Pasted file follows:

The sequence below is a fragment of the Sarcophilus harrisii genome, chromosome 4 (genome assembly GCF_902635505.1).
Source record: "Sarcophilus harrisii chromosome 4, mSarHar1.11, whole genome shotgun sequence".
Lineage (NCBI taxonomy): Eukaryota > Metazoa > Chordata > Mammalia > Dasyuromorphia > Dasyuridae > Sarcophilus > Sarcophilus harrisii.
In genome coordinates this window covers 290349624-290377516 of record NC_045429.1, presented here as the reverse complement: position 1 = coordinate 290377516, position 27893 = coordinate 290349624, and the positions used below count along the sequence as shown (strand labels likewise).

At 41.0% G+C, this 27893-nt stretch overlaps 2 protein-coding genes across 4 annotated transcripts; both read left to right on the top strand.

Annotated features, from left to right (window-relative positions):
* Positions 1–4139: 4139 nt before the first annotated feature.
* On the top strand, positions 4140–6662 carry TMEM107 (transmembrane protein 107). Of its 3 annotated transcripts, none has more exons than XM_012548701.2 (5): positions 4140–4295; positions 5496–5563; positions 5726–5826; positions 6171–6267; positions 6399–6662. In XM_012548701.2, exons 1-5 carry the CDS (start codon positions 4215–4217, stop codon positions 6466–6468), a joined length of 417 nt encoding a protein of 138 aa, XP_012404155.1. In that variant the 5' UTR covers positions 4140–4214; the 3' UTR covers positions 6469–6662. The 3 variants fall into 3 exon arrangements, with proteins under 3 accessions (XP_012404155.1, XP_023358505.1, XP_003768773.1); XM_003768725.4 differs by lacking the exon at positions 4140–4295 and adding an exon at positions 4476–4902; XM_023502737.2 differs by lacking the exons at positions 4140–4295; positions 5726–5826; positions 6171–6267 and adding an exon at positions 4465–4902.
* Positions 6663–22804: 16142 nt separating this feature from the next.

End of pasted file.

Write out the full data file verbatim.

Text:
The sequence below is a fragment of the Sarcophilus harrisii genome, chromosome 4 (genome assembly GCF_902635505.1).
Source record: "Sarcophilus harrisii chromosome 4, mSarHar1.11, whole genome shotgun sequence".
Lineage (NCBI taxonomy): Eukaryota > Metazoa > Chordata > Mammalia > Dasyuromorphia > Dasyuridae > Sarcophilus > Sarcophilus harrisii.
In genome coordinates this window covers 290349624-290377516 of record NC_045429.1, presented here as the reverse complement: position 1 = coordinate 290377516, position 27893 = coordinate 290349624, and the positions used below count along the sequence as shown (strand labels likewise).

At 41.0% G+C, this 27893-nt stretch overlaps 2 protein-coding genes across 4 annotated transcripts; both read left to right on the top strand.

Annotated features, from left to right (window-relative positions):
* Positions 1–4139: 4139 nt before the first annotated feature.
* On the top strand, positions 4140–6662 carry TMEM107 (transmembrane protein 107). Of its 3 annotated transcripts, none has more exons than XM_012548701.2 (5): positions 4140–4295; positions 5496–5563; positions 5726–5826; positions 6171–6267; positions 6399–6662. In XM_012548701.2, exons 1-5 carry the CDS (start codon positions 4215–4217, stop codon positions 6466–6468), a joined length of 417 nt encoding a protein of 138 aa, XP_012404155.1. In that variant the 5' UTR covers positions 4140–4214; the 3' UTR covers positions 6469–6662. The 3 variants fall into 3 exon arrangements, with proteins under 3 accessions (XP_012404155.1, XP_023358505.1, XP_003768773.1); XM_003768725.4 differs by lacking the exon at positions 4140–4295 and adding an exon at positions 4476–4902; XM_023502737.2 differs by lacking the exons at positions 4140–4295; positions 5726–5826; positions 6171–6267 and adding an exon at positions 4465–4902.
* Positions 6663–22804: 16142 nt separating this feature from the next.